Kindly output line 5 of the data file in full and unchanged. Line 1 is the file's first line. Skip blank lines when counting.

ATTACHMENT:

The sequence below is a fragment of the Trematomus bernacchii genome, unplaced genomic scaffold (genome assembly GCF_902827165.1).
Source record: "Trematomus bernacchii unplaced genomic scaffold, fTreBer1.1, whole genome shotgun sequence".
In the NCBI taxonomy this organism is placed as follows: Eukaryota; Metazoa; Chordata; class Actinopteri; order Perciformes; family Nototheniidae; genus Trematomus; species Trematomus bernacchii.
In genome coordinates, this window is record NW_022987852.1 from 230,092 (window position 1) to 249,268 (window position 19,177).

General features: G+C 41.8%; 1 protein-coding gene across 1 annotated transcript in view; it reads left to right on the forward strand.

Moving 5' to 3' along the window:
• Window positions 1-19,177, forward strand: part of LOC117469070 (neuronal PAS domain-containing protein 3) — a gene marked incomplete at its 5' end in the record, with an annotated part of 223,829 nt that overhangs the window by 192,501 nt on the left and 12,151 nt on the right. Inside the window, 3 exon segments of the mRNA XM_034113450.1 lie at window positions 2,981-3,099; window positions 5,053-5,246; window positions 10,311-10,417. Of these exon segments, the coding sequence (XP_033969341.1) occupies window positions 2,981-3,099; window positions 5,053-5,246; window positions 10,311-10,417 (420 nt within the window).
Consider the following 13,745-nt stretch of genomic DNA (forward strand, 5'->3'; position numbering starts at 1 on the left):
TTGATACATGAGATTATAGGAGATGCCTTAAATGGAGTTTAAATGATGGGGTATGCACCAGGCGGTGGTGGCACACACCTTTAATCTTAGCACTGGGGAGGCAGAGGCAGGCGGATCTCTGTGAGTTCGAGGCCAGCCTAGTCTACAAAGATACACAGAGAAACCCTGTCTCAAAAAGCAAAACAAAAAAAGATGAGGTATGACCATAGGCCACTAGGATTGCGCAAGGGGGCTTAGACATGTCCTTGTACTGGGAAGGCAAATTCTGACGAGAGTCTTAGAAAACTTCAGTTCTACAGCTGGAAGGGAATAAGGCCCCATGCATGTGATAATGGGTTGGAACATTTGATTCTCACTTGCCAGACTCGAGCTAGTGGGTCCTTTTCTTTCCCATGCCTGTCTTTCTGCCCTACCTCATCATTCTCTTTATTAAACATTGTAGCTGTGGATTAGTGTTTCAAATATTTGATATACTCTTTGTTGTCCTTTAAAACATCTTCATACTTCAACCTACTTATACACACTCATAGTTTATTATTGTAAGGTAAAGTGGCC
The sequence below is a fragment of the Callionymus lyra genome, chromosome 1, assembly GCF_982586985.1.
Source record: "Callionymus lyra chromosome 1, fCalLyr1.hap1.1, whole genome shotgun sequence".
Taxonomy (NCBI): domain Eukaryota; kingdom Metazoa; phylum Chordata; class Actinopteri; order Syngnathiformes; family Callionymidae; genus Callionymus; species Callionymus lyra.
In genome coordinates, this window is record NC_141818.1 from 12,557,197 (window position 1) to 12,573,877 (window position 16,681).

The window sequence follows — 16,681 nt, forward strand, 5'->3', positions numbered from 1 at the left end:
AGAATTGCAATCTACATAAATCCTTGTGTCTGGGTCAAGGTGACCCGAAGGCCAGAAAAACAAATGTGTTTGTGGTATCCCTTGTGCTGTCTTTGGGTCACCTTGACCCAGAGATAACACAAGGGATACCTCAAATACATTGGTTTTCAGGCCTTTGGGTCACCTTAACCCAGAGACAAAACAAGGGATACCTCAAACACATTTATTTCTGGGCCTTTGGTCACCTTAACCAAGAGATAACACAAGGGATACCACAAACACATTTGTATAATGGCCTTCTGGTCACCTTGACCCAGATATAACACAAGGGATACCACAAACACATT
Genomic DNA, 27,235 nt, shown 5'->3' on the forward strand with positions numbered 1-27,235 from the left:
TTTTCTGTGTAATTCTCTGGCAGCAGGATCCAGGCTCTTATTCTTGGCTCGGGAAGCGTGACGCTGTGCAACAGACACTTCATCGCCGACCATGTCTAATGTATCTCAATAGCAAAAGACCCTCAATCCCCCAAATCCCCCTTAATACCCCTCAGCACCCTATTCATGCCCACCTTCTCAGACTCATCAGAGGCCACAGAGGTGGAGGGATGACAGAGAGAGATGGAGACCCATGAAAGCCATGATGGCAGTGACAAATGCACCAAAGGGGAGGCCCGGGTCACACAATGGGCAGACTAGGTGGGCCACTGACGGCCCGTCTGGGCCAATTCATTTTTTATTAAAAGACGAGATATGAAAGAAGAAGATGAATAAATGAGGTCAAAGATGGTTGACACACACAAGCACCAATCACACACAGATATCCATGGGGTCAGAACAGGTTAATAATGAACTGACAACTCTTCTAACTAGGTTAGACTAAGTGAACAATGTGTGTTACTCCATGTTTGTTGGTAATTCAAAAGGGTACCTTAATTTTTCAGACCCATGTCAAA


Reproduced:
General features: G+C 41.8%; 1 protein-coding gene across 1 annotated transcript in view; it reads left to right on the forward strand.